Michael T. Nietzel Senior Contributor
I am a former university president who writes about higher education.
Aug 30, 2022,06:15am EDT3
The five U.S. military academies operate quite differently from other colleges and universities in the country, but they offer a stellar education nonetheless.
ne type of higher education institution that’s often overlooked in discussions about the nation’s best colleges are America’s military service academies, established with the general mission of training officers for the military or other forms of national service.
There are five service academies, and they each do an outstanding job of educating students not only for their initial and sometimes long-term service careers, but also for success in civilian positions. Along with intensive practical experience, graduates of the academies usually receive a world-class education in science and engineering, along with several other major options. And to top it off, it’s free.
Forbes excluded the five U.S. military academies from its list this year because there isn’t enough data available to make a fair comparison to the other colleges. But the academies deserve a closer look because their excellent educational outcomes rival those of the nation’s premier colleges and universities.
The 5 Service Academies
The U.S. Military Academy in West Point, New York, was founded in 1802 through legislation signed by Thomas Jefferson. West Point’s current enrollment is approximately 4,500 Army cadets, about 24% of whom are women and about a third of whom belong to racial or ethnic minority groups.
The Academy is considered to be the first engineering college in the United States. Its current curriculum includes a broad array of majors, but all students must complete a core curriculum that includes more science, technology, engineering and math (STEM) courses than the typical college.
Graduates are commissioned as second lieutenants in the Army and serve for five years on active duty. If they choose to leave the Army after five years, they are required to serve three years in the Reserves.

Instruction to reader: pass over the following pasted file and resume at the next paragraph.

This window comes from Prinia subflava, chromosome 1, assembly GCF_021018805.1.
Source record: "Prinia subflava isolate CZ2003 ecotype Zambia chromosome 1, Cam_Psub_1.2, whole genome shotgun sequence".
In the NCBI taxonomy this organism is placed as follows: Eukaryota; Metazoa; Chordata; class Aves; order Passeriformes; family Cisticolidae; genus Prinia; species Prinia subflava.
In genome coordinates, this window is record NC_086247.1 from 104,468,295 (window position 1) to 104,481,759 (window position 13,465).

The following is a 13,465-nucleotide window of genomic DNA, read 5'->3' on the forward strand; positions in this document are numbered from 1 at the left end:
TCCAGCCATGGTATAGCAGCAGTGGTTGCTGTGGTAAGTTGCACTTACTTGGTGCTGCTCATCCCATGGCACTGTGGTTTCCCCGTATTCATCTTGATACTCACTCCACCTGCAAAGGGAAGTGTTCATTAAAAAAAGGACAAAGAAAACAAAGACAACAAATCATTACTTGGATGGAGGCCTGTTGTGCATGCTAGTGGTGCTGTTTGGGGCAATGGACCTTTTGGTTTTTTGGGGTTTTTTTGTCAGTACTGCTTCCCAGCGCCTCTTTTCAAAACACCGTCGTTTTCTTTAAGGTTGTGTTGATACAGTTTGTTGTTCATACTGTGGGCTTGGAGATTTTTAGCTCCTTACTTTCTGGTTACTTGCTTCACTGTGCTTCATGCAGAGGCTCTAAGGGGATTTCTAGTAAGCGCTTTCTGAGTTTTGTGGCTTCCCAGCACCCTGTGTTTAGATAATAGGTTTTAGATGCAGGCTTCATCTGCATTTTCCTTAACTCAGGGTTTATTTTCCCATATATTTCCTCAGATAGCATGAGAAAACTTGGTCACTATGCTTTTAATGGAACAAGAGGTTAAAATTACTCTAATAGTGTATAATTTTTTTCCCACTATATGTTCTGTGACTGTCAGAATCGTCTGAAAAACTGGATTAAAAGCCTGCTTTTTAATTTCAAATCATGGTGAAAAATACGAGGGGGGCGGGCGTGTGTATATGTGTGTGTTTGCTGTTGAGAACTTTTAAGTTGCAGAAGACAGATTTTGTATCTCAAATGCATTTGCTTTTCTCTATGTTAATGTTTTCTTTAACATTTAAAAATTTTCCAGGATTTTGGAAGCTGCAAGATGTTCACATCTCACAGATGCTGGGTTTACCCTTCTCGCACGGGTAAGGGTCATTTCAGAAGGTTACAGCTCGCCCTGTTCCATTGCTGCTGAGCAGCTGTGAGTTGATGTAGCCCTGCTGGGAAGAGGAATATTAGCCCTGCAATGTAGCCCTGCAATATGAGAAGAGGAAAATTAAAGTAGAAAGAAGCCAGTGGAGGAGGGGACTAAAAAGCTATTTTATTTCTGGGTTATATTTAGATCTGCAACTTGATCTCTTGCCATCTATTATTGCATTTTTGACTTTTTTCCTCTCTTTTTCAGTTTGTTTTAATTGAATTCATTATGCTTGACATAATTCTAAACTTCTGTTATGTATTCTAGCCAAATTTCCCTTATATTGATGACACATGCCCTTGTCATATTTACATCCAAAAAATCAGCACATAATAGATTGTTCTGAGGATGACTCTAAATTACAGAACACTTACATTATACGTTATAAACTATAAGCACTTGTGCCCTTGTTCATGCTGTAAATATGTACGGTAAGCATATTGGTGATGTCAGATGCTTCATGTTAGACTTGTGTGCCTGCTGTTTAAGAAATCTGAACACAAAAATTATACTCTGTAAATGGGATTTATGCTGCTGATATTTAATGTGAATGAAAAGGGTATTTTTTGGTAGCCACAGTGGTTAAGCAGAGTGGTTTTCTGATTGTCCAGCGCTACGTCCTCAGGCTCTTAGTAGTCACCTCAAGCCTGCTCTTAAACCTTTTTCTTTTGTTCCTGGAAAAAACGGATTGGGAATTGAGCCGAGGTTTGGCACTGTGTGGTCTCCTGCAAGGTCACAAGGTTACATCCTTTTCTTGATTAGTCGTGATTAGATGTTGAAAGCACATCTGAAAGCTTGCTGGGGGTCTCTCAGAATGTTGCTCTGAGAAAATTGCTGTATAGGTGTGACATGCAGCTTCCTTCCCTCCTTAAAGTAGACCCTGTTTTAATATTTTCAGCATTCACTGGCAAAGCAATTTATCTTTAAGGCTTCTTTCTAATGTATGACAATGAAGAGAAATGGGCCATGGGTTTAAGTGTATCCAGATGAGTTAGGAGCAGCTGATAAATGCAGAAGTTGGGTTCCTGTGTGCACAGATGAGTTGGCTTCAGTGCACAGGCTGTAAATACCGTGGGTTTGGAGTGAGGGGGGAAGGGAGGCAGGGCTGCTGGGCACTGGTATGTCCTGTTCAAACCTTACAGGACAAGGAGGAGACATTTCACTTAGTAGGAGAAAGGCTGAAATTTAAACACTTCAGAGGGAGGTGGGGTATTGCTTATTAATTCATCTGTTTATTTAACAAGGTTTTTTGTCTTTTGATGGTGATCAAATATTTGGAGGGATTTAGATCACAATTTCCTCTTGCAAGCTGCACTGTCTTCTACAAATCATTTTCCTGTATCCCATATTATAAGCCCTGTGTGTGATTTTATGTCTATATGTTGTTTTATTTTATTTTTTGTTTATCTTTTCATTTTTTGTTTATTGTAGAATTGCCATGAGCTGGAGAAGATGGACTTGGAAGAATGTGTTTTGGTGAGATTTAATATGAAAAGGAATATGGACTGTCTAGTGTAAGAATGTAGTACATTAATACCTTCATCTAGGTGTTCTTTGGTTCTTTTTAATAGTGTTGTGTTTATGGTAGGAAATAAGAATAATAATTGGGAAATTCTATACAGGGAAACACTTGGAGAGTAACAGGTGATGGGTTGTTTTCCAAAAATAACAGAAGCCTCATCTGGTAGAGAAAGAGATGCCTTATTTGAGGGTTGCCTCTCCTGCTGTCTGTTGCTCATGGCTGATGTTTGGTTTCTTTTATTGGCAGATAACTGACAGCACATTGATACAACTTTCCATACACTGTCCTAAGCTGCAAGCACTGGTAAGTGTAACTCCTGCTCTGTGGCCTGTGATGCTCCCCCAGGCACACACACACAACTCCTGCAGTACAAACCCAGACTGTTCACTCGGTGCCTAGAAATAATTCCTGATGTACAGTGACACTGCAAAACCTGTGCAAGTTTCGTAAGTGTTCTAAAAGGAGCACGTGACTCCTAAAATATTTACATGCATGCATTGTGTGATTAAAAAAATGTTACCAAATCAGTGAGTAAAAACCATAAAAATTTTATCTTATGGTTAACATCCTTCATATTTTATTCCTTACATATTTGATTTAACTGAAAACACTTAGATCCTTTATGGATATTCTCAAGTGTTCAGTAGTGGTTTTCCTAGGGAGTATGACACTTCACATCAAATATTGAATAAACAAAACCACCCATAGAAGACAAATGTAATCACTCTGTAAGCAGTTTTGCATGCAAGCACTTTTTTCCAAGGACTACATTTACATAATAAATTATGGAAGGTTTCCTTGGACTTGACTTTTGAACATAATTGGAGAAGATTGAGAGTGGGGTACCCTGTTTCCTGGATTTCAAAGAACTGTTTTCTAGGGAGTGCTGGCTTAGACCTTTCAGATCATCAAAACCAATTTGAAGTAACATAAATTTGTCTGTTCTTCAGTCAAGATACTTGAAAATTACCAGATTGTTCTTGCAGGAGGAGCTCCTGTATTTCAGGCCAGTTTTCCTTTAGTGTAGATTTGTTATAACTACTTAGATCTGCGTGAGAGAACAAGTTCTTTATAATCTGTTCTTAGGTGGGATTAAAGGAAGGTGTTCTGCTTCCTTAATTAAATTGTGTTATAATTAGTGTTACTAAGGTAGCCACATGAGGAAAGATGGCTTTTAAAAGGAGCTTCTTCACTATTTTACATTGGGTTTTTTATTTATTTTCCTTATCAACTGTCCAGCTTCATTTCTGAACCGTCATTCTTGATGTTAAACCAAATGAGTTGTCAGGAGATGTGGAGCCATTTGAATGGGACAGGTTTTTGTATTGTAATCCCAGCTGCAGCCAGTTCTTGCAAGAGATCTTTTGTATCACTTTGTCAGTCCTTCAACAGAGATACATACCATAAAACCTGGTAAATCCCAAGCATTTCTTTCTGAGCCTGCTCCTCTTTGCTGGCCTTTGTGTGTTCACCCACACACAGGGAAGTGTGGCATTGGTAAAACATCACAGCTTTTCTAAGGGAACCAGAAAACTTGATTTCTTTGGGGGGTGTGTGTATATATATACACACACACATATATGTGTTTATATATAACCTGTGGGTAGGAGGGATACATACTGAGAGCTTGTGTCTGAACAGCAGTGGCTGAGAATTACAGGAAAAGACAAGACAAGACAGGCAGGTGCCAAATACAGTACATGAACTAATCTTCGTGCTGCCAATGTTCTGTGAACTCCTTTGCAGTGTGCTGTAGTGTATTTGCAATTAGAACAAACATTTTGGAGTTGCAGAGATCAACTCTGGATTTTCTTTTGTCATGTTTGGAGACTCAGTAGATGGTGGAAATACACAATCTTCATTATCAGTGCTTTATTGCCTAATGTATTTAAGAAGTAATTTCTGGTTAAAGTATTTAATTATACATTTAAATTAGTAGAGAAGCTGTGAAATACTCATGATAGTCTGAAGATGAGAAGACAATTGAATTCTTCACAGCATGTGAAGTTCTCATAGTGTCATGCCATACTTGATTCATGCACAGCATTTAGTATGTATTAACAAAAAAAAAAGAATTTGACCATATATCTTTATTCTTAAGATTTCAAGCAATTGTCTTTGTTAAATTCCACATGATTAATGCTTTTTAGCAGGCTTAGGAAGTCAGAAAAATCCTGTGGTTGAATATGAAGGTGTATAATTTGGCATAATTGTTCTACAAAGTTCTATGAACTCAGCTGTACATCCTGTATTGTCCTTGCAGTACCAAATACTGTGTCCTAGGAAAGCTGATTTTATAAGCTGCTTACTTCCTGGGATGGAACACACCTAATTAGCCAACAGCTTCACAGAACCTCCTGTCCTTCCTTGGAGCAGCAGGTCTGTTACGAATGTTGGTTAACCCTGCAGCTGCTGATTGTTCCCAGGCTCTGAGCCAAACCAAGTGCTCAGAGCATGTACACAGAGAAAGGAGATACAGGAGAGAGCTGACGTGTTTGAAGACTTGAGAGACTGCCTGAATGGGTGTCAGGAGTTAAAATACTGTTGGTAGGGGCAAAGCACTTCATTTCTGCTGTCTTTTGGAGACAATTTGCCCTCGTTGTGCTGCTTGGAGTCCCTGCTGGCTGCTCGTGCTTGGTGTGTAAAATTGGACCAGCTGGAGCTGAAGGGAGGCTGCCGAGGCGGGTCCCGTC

The U.S. Naval Academy in Annapolis, Maryland, was founded in 1845 as the Naval School through the efforts of then Secretary of the Navy George Bancroft. Its current enrollment is about 4,500 midshipmen, 28% of whom are women and 23% of whom are considered part of minority groups.
The Naval Academy offers a range of majors, albeit smaller than at most universities. Its academic program is focused on STEM disciplines “in order to meet the current and future highly technical needs of the Navy.”
Graduates are commissioned usually as either ensigns in the Navy or second lieutenants in the Marine Corps, with a minimum five-year service obligation.
The U.S. Air Force Academy is in Colorado Springs, Colorado. Founded by an act of Congress in 1954, it enrolls almost 4,400 cadets, nearly 30% of whom are women and more than 30% members of a minority group. Its list of majors and its general studies curriculum are also very STEM heavy.
All graduates must serve at least five years on active duty and three as inactive reserve, but those who also complete pilot training have a longer service commitment.
The U.S. Coast Guard Academy in New London, Connecticut, was founded in 1876. Its first “campus” was on a two-masted schooner, named the Dobbin; it moved to its current location in 1910.
Enrollment is a bit less than 1,100 cadets, 38% of whom are women and more than a third of whom are part of minority groups. Almost two-thirds of the cadets major in a STEM field. Graduates have afive-year commitment to serve as a commissioned Coast Guard officer.
The U.S. Merchant Marine Academy in Kings Point, New York, was established when Congress passed the Merchant Marine Act in 1936. Its permanent campus was dedicated by President Franklin D. Roosevelt in 1943. Enrollment is more than 1,200 midshipmen, with approximately 21% women and 21% minority students.
The curriculum is STEM intensive, and the majors are all focused on some aspect of maritime studies, including marine engineering, logistics, transportation and shipyard management.
Its service obligation is the most extensive of the academies. It includes serving in commerce or national defense in the maritime industry in any of several approved occupations for at least five years after graduation; maintaining a license as an officer in the merchant marine of the United States for at least six years; and serving in the Reserves of the Merchant Marine or armed forces of the United States for at least eight years.